We've just completed the dust jacket for Kay Kenyon's Bright of the Sky, the first book in an exciting new epic science fiction series coming from Pyr in April. Everyone is really happy with the cover, the illustration for which was already generating buzz as early as this past summer's World Science Fiction convention. So I thought I'd use it to do something I've wanted to do for a while, which is to talk through the design process of putting a cover together.
For starters, Bright of the Sky is science fiction, but it's got a fantasy feel. Or at least a "fantastical" feel - in that it's set largely in a pocket universe peopled with multiple strange creatures. It's really exquisite world-building on Kay's part, and I wanted a cover illustration that could sell the size, scope, scale of her imagination and the world that has sprung out of it. Kay and I talked over several possible illustrators before decided on Stephan Martiniere. Now, Stephan is no stranger to Pyr, and anyone who reads my blogs knows he's one of my favorite illustrators working today, but in SF he's known mostly - at least up to this point although it's shifting - for his wonderful architectural visions, such as his work on Ian McDonald's River of Gods. But in the case of Bright of the Sky, it was Stephan's work outside publishing - particularly the wonderful outdoor landscapes and creature designs he did for the Myst computer games - that caught Kay's attention and made her think he could communicate some of what she saw for her world. And did he ever come through, as the picture on the top-right attests.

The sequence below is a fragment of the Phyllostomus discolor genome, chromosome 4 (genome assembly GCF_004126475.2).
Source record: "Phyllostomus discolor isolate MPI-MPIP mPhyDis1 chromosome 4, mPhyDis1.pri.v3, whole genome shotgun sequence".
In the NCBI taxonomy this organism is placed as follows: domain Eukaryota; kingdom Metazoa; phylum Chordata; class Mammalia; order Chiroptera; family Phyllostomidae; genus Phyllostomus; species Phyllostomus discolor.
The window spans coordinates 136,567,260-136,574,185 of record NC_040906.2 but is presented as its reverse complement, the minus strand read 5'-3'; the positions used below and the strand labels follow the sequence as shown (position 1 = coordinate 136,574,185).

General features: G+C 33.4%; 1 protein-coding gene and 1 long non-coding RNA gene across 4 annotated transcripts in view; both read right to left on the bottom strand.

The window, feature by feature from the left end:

Next enter Jackie Cooke, from Pyr (and parent company Prometheus Books') art department. At this stage, it's about trying all sorts of options. We say we'd rather experiment and then pull back then not try to begin with. So we went through a ton of font choices, placements, and colors. Unfortunately, that was many moons ago, and I don't have those files anymore. But suffice to say we went through a wide range - including a vaguely Asian-brush stroke type front that seemed in concept appropriate to the Chinese-like culture of one of the races in Bright, but which was too heavy handed in execution to use. Also, I don't mind admitting that, although the end result looks nothing like it, we looked to the cover of Dan Simmon's Ilium as one source for inspiration, particularly in the way the bronzed, embossed font of Dan's name communicated the epic feel of the work. Finally, we settled on the design you see to the left. The font, I think, communicates both a sense of grand culture and the imposing dignity you want for an epic, "masterful" work.